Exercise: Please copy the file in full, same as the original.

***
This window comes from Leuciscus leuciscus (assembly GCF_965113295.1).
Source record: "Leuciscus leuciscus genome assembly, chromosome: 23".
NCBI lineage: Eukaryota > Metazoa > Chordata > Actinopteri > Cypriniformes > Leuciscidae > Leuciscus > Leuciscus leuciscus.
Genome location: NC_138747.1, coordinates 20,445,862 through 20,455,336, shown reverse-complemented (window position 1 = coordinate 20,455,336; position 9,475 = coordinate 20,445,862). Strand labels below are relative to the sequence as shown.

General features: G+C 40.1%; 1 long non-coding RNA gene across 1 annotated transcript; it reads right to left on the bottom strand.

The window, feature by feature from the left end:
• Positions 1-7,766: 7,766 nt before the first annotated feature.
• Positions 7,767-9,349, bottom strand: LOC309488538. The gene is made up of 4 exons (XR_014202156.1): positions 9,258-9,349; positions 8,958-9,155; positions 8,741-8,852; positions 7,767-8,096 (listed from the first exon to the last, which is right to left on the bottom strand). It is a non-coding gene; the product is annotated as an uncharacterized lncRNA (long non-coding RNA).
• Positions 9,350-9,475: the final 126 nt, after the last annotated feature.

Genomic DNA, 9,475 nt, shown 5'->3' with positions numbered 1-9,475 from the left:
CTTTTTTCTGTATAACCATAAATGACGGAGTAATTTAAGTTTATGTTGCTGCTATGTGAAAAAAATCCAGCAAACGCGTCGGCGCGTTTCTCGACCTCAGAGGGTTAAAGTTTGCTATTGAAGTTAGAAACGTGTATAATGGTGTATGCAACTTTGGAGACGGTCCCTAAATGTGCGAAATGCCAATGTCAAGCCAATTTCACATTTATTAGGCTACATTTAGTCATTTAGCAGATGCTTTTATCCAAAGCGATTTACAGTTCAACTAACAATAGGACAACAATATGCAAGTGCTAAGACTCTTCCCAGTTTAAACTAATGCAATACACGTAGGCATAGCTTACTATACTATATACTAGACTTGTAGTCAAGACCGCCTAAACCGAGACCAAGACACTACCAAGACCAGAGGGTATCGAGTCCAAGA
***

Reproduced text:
This window comes from Leuciscus leuciscus (assembly GCF_965113295.1).
Source record: "Leuciscus leuciscus genome assembly, chromosome: 23".
NCBI lineage: Eukaryota > Metazoa > Chordata > Actinopteri > Cypriniformes > Leuciscidae > Leuciscus > Leuciscus leuciscus.
Genome location: NC_138747.1, coordinates 20,445,862 through 20,455,336, shown reverse-complemented (window position 1 = coordinate 20,455,336; position 9,475 = coordinate 20,445,862). Strand labels below are relative to the sequence as shown.

General features: G+C 40.1%; 1 long non-coding RNA gene across 1 annotated transcript; it reads right to left on the bottom strand.

The window, feature by feature from the left end:
• Positions 1-7,766: 7,766 nt before the first annotated feature.
• Positions 7,767-9,349, bottom strand: LOC309488538. The gene is made up of 4 exons (XR_014202156.1): positions 9,258-9,349; positions 8,958-9,155; positions 8,741-8,852; positions 7,767-8,096 (listed from the first exon to the last, which is right to left on the bottom strand). It is a non-coding gene; the product is annotated as an uncharacterized lncRNA (long non-coding RNA).
• Positions 9,350-9,475: the final 126 nt, after the last annotated feature.

Genomic DNA, 9,475 nt, shown 5'->3' with positions numbered 1-9,475 from the left:
CTTTTTTCTGTATAACCATAAATGACGGAGTAATTTAAGTTTATGTTGCTGCTATGTGAAAAAAATCCAGCAAACGCGTCGGCGCGTTTCTCGACCTCAGAGGGTTAAAGTTTGCTATTGAAGTTAGAAACGTGTATAATGGTGTATGCAACTTTGGAGACGGTCCCTAAATGTGCGAAATGCCAATGTCAAGCCAATTTCACATTTATTAGGCTACATTTAGTCATTTAGCAGATGCTTTTATCCAAAGCGATTTACAGTTCAACTAACAATAGGACAACAATATGCAAGTGCTAAGACTCTTCCCAGTTTAAACTAATGCAATACACGTAGGCATAGCTTACTATACTATATACTAGACTTGTAGTCAAGACCGCCTAAACCGAGACCAAGACACTACCAAGACCAGAGGGTATCGAGTCCAAGA